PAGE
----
Jump to content
Model Cars Magazine Forum

Recommended Posts

Posted (edited)

Article on the Hemmings blog about the changing face of car collecting, which I imagine would also affect what people want in the way of car models.

https://www.hemmings.com/blog/article/changing-demographics/

Most of it seems to follow conventional wisdom.  Less interest in classics and fifties cars, and more interest in eighties cars and Japanese imports, but there is apparently a growing interest in Brass era cars among MIllenials.

So maybe the real way to get young people back in the hobby isn't in making kits of the latest from Detroit, but to offer a decent Pungs-Finch.

06-Pungs-Finch-Limited-DV-09-AI-01.jpg

Edited by Richard Bartrop

Share this post


Link to post
Share on other sites

Interest in Brass-era cars goes hand-in-hand with millennials' penchant for dressing up like Snipes, the lovable sociopathic 19th century newsboy,

image.png.9bb2cea59363da8e85c298c9c2da4a74.png

and riding Penny Farthings in Prospect Park.

image.png.94b5e81a05f5a7aa0a2b3161641e0912.png

Share this post


Link to post
Share on other sites
Posted (edited)

Very odd about the interest in brass era cars.  Maybe something related to the interest in Edison bulbs, artesianal beards, craft drinks, etc?    Were I to dabble in car collecting it would be the cars of my youth--80s cars, maybe with a couple 70s cars..  

Edited by Rob Hall

Share this post


Link to post
Share on other sites

I can't help but notice when I've gone to car shows in the last several years, I do see less and less '50's cars and more of the '70's to '80's cars. Time marches on and before you know it, the '00's cars (yes they'll be collectible) will be showing up.

Share this post


Link to post
Share on other sites

The supply is drying up; so, there are less and less '50s cars to go around. Sorta like life-size equivalents of Johan kits.

Share this post


Link to post
Share on other sites

That would depend on your personal tastes and playlists.

Share this post


Link to post
Share on other sites
44 minutes ago, magicmustang said:

And "Rap Music" will be the Golden Oldies.

Now there's a trend death that I really look forward to.

Share this post


Link to post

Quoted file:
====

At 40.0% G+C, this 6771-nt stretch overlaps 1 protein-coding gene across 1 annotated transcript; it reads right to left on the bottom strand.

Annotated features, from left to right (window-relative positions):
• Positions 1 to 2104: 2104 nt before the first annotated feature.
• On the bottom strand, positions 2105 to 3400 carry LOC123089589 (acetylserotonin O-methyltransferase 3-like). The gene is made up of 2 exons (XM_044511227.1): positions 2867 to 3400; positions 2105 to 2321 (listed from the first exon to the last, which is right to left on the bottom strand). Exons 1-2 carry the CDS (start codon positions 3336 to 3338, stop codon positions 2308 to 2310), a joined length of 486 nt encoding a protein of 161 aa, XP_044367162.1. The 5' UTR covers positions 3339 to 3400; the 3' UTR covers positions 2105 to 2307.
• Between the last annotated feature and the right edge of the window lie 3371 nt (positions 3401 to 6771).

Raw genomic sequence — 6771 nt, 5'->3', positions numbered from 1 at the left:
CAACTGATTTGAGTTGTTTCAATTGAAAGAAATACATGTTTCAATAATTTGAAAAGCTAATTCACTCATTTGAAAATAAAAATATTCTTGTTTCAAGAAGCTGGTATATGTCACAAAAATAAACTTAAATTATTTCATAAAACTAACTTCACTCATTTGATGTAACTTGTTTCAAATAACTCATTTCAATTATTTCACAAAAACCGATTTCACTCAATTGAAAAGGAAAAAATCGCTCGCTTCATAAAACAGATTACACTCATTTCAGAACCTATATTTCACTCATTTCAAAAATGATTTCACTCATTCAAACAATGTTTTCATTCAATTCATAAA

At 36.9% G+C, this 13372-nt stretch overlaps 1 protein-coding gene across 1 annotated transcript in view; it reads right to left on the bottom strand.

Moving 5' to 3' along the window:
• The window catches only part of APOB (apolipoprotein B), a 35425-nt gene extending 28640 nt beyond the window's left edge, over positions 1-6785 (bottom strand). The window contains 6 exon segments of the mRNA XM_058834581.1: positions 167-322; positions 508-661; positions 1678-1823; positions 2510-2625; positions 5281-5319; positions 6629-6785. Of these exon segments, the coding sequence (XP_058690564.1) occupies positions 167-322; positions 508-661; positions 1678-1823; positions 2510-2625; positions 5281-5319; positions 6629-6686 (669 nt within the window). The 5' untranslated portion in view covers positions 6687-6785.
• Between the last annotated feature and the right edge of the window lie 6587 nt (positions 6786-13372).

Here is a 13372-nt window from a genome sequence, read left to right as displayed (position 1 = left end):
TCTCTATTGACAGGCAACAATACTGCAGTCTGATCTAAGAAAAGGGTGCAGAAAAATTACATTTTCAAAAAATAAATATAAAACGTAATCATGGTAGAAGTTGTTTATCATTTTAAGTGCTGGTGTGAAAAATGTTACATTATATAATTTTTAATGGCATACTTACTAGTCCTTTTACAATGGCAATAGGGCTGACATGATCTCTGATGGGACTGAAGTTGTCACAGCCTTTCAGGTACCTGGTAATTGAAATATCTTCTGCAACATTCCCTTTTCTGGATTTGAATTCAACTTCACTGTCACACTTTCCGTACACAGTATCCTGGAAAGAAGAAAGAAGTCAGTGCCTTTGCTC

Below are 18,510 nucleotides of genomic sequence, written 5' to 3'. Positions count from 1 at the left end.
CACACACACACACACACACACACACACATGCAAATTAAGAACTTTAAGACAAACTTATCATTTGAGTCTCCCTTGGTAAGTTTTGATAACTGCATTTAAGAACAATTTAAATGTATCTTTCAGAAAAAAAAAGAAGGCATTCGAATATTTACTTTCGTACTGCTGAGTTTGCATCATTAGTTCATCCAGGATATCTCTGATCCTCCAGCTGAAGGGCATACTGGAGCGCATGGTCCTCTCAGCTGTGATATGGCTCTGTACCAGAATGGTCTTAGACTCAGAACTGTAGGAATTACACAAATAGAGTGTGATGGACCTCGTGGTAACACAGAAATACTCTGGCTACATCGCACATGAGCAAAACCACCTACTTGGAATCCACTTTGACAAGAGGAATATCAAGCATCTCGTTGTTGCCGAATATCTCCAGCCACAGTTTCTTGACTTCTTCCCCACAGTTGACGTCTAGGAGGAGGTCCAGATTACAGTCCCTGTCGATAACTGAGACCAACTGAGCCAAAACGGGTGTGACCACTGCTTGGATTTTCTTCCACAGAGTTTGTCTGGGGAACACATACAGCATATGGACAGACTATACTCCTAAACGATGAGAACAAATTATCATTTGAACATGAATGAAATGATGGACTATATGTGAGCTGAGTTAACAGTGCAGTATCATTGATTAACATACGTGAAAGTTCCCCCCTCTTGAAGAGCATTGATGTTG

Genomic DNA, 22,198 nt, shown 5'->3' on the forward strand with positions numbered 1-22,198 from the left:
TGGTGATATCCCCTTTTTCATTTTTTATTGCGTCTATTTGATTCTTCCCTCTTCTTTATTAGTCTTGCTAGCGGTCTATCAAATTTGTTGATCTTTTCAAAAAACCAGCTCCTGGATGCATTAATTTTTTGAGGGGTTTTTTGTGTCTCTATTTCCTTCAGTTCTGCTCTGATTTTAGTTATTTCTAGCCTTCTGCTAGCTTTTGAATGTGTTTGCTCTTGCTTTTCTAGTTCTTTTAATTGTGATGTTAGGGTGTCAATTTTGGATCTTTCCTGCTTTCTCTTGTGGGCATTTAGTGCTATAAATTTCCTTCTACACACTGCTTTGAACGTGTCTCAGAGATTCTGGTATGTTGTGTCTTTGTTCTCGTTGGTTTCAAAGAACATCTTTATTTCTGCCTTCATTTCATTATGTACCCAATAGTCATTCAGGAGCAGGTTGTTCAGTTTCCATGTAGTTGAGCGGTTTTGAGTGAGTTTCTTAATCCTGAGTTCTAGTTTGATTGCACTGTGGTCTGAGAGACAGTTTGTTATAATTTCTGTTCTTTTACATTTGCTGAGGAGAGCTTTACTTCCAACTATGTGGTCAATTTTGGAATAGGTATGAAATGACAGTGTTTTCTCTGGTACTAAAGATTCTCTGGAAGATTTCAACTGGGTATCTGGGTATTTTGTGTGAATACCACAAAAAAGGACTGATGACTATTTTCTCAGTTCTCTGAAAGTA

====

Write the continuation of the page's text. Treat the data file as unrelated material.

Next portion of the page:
Share on other sites

The faux-hemian retro-geeks garbed in 19th century newsboy clothing and riding Penny Farthings has happened; so, nothing is off the table.

Share this post


Link to post
Share on other sites

That's a beautiful car!  Really hope no one wants to steampunk it

Share this post


Link to post
Share on other sites

It's hard to afford a "brass era" car when you're living in your mom's basement trying to figure out how to cash in on your anthropology degree! :D

 

You would never know that interest in '50s cars is waning by looking at the prices that a restored '55 Belair will bring today.

 

 

 

Steve

Share this post


Link to post
Share on other sites
47 minutes ago, bbowser said:

That's a beautiful car!  Really hope no one wants to steampunk it

Don't bet on that. Quirky new takes on the classic ________ (fill in the blank with whatever comes to mind) is a specialty of Mr. Salty-physiqued, pipe cleaner-limbed, bearded bed bug incubators. I've seen some really atrocious automotive horrors, which used to be nice looking classic 50s-60s classics, turned into motorized macaroni art projects and the like around here. I could see them turning this into a rolling latte foam machine.

Share this post


Link to post
Share on other sites

Those 1950's Hot Rod prices are the last Gasp of the Original "Hot Rod Generation". They can still afford the nose-bleed prices.

I would guess that the average age now for the fellow who lusts for a Cherry '55, is over 65 years. There may be a few younger fans, but they represent the tail of the bell-curve, IMHO. As the 70/80 year old OG guys pass, the number of people who want their street rod, and can AFFORD what they (or the family) are asking for the street rod, is going to shrink.  I foresee a slow drift down in prices. AMBR Award winners and other foolishness, will be kept afloat by the Deep Pocket types who in habit the Top End of any hobby, but the more numerous "daily driver" rides, are eventually going to return to cheaper pricing. At last Years Hot Rod Reunion at Famoso Raceway, the Grey Beards out number the more youthful guys by about a 5 -1 ratio. And out a crowd of many hundreds, there were no more than 2 dozen or so under the age of 40 who owned anything. That is the 'tell'.   Wanting one, and owning one, are very different things.

I see some who want, few who own. The Fad of the Over 100K, Checkbook Hot Rod, is self-limiting.

Share this post


Link to post
Share on other sites
4 hours ago, magicmustang said:

And "Rap Music" will be the Golden Oldies.

I started feeling old when early 90s grunge/alternative rock from my college years started being referred to as Classic Rock on radio...

Share this post


Link to post
Share on other sites
6 hours ago, Rob Hall said: